End of 1st day


Day 2 :

Explore the College campus…

Trinity College is the starting point for the second day of the walking tour. The College was founded in 1592 by Queen Elizabeth I on the site of a monastery. The College campus is often ranked among the most beautiful university campuses in the world, due to its impressive Georgian buildings. The main attraction is the Old Library, which houses the Long Room and the Book of Kells Exhibition. The Long Room has an enormous collection, which includes a rare copy of the Proclamation of the Irish Republic in 1916 and a 15th-century wooden harp (the model for the current emblem of Ireland).

After purchasing tickets online, enter the Old Library and head for the Long Room and the Book of Kells

Look around the spectacular Long Room…

Book of Kells is the most decorated Irish medieval manuscript and may have been the work of monks from Iona Island (in the Inner Hebrides), who fled to Kells in 806 after a Viking raid. The book, which was moved to Trinity College in the 17th century, contains the four gospels in Latin. The illustrations and ornamentation of the Book surpass that of other Gospel books in extravagance and complexity. The decoration combines traditional Christian iconography with ornate swirling motifs (follow this link for a digital version of the manuscript).

Leave College at College Green and follow Grafton Street. After a few meters turn right onto Suffolk Street and meet the statue of Molly Malone...

See the statue and hear the song…

Molly Malone is a popular folk song set in Dublin, which with the passage of time has become its unofficial anthem. The song tells the tale of a proud woman who sell fishes on the streets of Dublin and died young of a fever. In the late 20th century a legend grew up that there was a historical Molly, who lived in the 17th century. A statue representing Molly Malone was unveiled during the 1988 Dublin Millennium celebrations, when 13 June was declared to be Molly Malone Day.

Return to Grafton Street and turn right…

See the shop windows along Grafton Street…

Grafton Street is one of the principal shopping streets in Dublin. In other European capitals, people gather along grand boulevards to shop, lunch and drink. In Dublin the locals head to Grafton Street, a narrow winding road which has been the heart of the city’s social life for more than a century. The street is also full with street artists including musicians, poets and mime artists. At the intersection of Grafton and Harry Street you could see the statue of Phil Lynott (the singer and leader of the world famous group Thin Lizzy).

Take a break and continue the tour in the afternoon in the northern part of the city …

Walk down O’ Connell Street and admire the GPO (on the left) and the Spire (straight ahead)…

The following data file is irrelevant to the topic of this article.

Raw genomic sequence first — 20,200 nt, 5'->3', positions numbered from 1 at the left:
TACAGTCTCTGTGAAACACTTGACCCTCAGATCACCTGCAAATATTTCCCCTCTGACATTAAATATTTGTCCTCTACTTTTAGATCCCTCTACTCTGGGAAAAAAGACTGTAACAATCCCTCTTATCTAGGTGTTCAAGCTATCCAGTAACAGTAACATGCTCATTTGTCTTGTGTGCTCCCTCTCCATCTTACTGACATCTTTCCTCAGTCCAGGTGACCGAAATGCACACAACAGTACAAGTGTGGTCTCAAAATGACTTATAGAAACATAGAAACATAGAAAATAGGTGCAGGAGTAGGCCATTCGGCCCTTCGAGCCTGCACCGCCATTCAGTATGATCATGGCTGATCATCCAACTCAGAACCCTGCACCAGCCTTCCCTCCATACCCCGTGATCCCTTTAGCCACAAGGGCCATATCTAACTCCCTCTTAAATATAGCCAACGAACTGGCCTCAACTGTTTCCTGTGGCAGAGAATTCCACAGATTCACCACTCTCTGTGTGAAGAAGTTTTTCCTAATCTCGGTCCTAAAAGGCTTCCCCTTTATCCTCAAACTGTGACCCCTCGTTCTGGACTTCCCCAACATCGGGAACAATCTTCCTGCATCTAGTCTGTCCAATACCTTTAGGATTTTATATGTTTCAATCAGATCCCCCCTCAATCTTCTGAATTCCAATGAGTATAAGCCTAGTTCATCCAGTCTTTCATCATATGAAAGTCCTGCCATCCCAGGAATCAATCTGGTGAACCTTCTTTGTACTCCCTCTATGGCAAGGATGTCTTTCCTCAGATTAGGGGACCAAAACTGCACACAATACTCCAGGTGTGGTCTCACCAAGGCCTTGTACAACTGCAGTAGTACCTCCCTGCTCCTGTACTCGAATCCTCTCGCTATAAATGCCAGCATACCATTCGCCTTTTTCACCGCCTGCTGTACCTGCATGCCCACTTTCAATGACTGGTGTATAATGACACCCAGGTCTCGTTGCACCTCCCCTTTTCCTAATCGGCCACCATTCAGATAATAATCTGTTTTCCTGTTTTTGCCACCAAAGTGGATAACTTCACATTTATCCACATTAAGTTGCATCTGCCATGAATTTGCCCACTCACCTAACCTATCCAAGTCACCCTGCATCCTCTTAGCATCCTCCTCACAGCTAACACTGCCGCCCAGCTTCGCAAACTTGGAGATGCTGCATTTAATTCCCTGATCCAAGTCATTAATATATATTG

O’ Connell Street is the epicentre north of River Lifey and one of the city’s main routes. A walk down the central mall in the best way to see the interesting mix of buildings and monuments lining the route. At the south end stands the monument of Daniel O’ Connell and higher up the statue of James Larkin, leader of the Dublin general strike in 1913, which faces the building of the General Post Office (GPO). GPO became a symbol of the 1916 Irish Rising, when members of the Irish Citizen Army seized the building. Near the end of O’ Connell street is the city’s new landmark, the Spire, a large, stainless steel, pin-like monument 120 meters in height.

Take a short detour from O’ Connell and visit Henry Street...

Walk down Henry Street and get lost in the crowd…

Henry Street was pedestrianised in the early 1980’s and since then has become one of the premiere shopping destinations in Dublin. The thoroughfare of central Dublin has shopping centres and numerous chain-retailers. Arnotts, on Henry Street, is the oldest and largest department store in Ireland, dating back in 1843. While walking down Henry Street make a mandatory stop to buy Butlers chocolates from Butlers Chocolate Cafe (31 Henry Street).

The second day is over. Satisfy your appetite at Leo Burdock with traditional fish and chips...

Fish and Chips were introduced to Ireland by an Italian immigrant, but became so popular that they are considered part of the Irish tradition. There are many places in Dublin that make fish and chips (known in Ireland as “chippers”) but one of the most famous and tasty could be found at Leo Burdock. Their story started in 1913 when Bella Burdock and husband Patrick opened the first Leo Burdock in Christchurch.

End of 2nd Day


Photo by Sam Barber on Unsplash

No visit in Dublin would be complete without drinking a glass of Guinness beer. Guinness is a dark Irish dry stout that originated in the brewery of Arthur Guinness at St. James’s Gate in Dublin in 1759. It is one of the most successful alcohol brands worldwide and could be considered the Irish national drink. Guinness Storehouse is a tourist attraction in Dublin and since opening in 2000, it has received over twenty million visitors.

We hope you enjoyed this short tour of Dublin’s most famous landmarks. Nothing could make you completely feel the unique atmosphere of the city, but this article is a good start.

*(Photo at the top by Gregory DALLEAU on Unsplash)


Published by Antonis Tsapepas

Passionate traveler, food lover and blogger.